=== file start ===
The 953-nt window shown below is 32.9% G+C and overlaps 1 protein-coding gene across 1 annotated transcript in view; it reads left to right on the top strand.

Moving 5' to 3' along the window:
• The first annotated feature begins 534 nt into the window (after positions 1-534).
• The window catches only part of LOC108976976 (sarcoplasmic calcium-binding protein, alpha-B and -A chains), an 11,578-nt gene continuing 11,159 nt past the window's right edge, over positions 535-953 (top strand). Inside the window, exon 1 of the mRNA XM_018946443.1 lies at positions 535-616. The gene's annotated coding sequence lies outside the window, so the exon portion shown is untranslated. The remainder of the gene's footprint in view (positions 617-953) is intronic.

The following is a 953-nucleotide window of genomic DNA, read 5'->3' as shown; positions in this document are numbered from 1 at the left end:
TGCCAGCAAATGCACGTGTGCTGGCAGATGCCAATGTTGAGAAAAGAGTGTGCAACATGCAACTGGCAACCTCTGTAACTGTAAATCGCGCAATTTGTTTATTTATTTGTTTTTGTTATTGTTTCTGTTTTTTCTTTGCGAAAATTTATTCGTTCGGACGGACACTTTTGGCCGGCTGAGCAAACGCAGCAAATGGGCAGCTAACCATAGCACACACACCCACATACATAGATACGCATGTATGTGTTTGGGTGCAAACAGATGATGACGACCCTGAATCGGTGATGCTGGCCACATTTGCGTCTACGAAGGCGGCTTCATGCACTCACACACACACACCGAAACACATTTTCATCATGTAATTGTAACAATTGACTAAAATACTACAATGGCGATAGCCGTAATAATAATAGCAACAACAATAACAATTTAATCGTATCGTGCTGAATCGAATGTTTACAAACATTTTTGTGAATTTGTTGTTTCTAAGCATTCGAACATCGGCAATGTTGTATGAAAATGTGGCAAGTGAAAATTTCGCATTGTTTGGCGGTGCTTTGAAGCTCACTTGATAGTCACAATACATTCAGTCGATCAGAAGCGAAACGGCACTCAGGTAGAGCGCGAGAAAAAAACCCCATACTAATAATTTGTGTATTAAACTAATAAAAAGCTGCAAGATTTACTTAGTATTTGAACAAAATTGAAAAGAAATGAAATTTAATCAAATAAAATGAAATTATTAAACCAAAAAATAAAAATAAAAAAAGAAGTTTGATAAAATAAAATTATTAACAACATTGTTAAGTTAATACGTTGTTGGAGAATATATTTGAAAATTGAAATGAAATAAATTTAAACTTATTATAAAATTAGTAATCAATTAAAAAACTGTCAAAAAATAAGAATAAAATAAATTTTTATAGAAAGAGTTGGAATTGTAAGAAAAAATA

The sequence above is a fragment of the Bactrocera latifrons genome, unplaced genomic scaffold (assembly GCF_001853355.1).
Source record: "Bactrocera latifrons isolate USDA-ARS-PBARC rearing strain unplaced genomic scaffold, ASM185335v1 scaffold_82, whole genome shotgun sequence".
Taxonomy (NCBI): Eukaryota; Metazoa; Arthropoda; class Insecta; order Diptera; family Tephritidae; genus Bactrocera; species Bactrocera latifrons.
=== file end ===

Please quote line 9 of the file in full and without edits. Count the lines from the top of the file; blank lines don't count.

Taxonomy (NCBI): Eukaryota; Metazoa; Arthropoda; class Insecta; order Diptera; family Tephritidae; genus Bactrocera; species Bactrocera latifrons.